The lessons to learn from Trump voters

Story highlights

  • Peniel Joseph: Trump voters -- with their myths and realities -- have lessons to teach America
  • We ignore these lessons "at the peril of both our national character and political destiny," Joseph says

Peniel Joseph is the Barbara Jordan Chair in Political Values and Ethics and the Founding Director of the Center for the Study of Race and Democracy at the LBJ School of Public Affairs at the University of Texas at Austin, where he is also a professor of history. He is the author of several books, most recently "Stokely: A Life." The views expressed here are his.

(CNN)Supporters of either Donald Trump or Hillary Clinton view America as a Rorschach test, one wherein the same image elicits wildly contrasting depictions of the state of the nation, the health of our republic and the beating heart of democracy. Clinton's multiracial groups of supporters are attempting to maintain and grow the Obama Coalition, an unprecedentedly racially diverse group of voters that twice elected Barack Obama to the White House.

At the same time, the Trump campaign's overt hostility to the very idea of racial equality or diversity has inspired outrage, hand wringing, and disgust, not the least of which has emanated from Clinton herself, who famously characterized at least a portion of Trump's supporters as a "basket of deplorables." These Trump supporters, overwhelming white, male and working-class, have taken the brunt of criticism from both liberals and conservatives, who have been appalled, for admittedly different reasons, by the boorish behavior on display at political rallies teeming with an edge of racial violence, overt misogyny and anti-immigrant and anti-Muslim fervor. Violence, in the form of bullying female journalists, threatening Clinton with indictment, jail, impeachment and assassination and physical assaults on anti-Trump protesters have become a hallmark of this mean political season.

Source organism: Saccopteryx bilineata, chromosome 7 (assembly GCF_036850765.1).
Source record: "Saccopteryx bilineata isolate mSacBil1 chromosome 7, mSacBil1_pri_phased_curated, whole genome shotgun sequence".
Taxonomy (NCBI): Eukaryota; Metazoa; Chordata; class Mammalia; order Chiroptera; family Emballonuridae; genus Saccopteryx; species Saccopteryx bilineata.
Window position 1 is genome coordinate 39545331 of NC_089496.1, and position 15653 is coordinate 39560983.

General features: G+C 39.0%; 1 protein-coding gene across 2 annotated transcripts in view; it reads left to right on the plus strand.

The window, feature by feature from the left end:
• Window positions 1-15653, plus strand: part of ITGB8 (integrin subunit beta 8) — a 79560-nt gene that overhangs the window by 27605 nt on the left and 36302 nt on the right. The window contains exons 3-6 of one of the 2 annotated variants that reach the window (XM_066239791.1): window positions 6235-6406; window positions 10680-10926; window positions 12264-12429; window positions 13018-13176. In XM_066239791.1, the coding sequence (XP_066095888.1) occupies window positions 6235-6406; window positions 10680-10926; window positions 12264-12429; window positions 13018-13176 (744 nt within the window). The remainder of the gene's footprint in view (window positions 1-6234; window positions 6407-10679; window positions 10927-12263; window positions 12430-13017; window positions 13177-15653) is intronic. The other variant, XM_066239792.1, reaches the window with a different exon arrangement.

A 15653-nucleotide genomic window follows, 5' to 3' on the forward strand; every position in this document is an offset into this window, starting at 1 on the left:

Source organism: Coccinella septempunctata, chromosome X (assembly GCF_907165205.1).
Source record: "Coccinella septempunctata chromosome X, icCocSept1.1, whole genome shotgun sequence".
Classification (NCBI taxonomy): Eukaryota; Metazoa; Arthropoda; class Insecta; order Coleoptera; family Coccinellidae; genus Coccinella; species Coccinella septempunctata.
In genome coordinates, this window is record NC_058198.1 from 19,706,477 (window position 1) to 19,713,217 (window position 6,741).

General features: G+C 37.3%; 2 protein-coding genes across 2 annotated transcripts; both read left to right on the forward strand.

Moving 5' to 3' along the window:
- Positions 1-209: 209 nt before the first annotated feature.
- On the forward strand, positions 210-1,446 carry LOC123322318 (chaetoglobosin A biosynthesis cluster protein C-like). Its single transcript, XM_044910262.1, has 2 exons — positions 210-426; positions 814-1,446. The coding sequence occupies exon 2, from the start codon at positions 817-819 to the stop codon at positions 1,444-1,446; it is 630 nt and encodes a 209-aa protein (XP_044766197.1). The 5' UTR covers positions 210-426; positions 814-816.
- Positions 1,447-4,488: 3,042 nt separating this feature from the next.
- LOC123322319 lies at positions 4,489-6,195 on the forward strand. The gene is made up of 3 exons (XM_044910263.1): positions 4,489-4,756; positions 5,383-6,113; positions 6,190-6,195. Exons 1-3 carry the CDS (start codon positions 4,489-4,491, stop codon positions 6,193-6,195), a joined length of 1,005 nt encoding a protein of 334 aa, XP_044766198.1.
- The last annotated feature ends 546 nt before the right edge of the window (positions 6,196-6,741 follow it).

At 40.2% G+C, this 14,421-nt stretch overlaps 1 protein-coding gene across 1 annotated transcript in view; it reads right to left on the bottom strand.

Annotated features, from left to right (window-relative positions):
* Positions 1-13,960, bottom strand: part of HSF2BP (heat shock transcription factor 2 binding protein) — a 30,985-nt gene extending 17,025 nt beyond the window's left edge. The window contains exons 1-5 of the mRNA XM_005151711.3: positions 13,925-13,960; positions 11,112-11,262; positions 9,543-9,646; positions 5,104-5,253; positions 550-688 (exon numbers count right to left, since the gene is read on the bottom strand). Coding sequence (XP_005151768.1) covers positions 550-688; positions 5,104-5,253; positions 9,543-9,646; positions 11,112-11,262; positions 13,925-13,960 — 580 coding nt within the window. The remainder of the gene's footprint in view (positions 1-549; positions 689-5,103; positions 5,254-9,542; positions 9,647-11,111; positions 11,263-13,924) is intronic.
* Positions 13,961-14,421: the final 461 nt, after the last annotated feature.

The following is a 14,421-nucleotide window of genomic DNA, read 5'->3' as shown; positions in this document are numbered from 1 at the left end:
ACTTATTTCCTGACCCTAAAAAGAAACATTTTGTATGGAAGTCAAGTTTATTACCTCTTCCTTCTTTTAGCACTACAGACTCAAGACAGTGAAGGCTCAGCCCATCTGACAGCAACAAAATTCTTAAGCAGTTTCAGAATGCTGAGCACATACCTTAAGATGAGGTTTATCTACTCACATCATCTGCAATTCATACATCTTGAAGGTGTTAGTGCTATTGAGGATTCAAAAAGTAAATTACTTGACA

Peniel Joseph
    But these details, the foundation of so much criticism and conversation for weeks and months, obscure an important reality. Portrayals of the majority of Trump voters as a part of a misbegotten white working class -- dreaming of a return to Eisenhower America's competitive advantage over the rest of the world, with benefits disproportionately doled out to white men with relatively little education -- have obscured the larger story of this election season: the fact that many quiet supporters of the Republican presidential nominee have very little in common with the working class caricatures most often featured in the national press. Almost half of Trump voters in the Republican primaries had college degrees, for instance.
    It's a convenient assumption that Trump's brand of bigotry primarily appealed to uneducated whites living in racially segregated rural areas -- swaths of post-industrial sections of the Midwest that became casualties of the shift from smokestack and factory labor to a globalized economy that values highly educated engineers more than steel workers. But it isn't true.
    One part of the narrative is true, however. Trump's support has been overwhelmingly white, with blacks polling in the single digits and Latinos in the 20s. It is also true that white men and women without college degrees overwhelmingly favor Trump. Yet one third of white women with college degrees and 40% of college-educated white men also support the candidate whose "Make America Great Again" tagline has evolved into as much of a threat as a campaign slogan. And while rural voters are positively euphoric in support of the real estate magnate, the suburban electorate is not far behind: 44% of them expressing support, along with 28% of urban voters.